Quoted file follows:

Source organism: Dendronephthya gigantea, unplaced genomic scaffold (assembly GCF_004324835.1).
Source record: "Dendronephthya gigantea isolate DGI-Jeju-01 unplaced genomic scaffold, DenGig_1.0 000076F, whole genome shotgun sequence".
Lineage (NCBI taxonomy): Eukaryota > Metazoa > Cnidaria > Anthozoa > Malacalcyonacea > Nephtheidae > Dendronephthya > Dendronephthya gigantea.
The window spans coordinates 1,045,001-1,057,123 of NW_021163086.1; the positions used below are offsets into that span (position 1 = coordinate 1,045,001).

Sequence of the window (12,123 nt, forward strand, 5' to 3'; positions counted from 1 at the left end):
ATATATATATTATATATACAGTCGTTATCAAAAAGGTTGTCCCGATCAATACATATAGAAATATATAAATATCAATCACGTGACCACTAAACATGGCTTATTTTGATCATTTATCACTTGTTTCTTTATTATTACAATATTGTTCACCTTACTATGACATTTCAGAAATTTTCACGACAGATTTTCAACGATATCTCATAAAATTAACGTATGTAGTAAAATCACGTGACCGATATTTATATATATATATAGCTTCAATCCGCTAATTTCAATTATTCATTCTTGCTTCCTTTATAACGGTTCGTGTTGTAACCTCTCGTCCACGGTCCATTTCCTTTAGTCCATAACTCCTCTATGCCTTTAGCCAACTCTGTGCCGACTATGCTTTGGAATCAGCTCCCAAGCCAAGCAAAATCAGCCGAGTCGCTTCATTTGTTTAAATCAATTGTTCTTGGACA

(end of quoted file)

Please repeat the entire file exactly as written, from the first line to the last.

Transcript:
Source organism: Dendronephthya gigantea, unplaced genomic scaffold (assembly GCF_004324835.1).
Source record: "Dendronephthya gigantea isolate DGI-Jeju-01 unplaced genomic scaffold, DenGig_1.0 000076F, whole genome shotgun sequence".
Lineage (NCBI taxonomy): Eukaryota > Metazoa > Cnidaria > Anthozoa > Malacalcyonacea > Nephtheidae > Dendronephthya > Dendronephthya gigantea.
The window spans coordinates 1,045,001-1,057,123 of NW_021163086.1; the positions used below are offsets into that span (position 1 = coordinate 1,045,001).

Sequence of the window (12,123 nt, forward strand, 5' to 3'; positions counted from 1 at the left end):
ATATATATATTATATATACAGTCGTTATCAAAAAGGTTGTCCCGATCAATACATATAGAAATATATAAATATCAATCACGTGACCACTAAACATGGCTTATTTTGATCATTTATCACTTGTTTCTTTATTATTACAATATTGTTCACCTTACTATGACATTTCAGAAATTTTCACGACAGATTTTCAACGATATCTCATAAAATTAACGTATGTAGTAAAATCACGTGACCGATATTTATATATATATATAGCTTCAATCCGCTAATTTCAATTATTCATTCTTGCTTCCTTTATAACGGTTCGTGTTGTAACCTCTCGTCCACGGTCCATTTCCTTTAGTCCATAACTCCTCTATGCCTTTAGCCAACTCTGTGCCGACTATGCTTTGGAATCAGCTCCCAAGCCAAGCAAAATCAGCCGAGTCGCTTCATTTGTTTAAATCAATTGTTCTTGGACA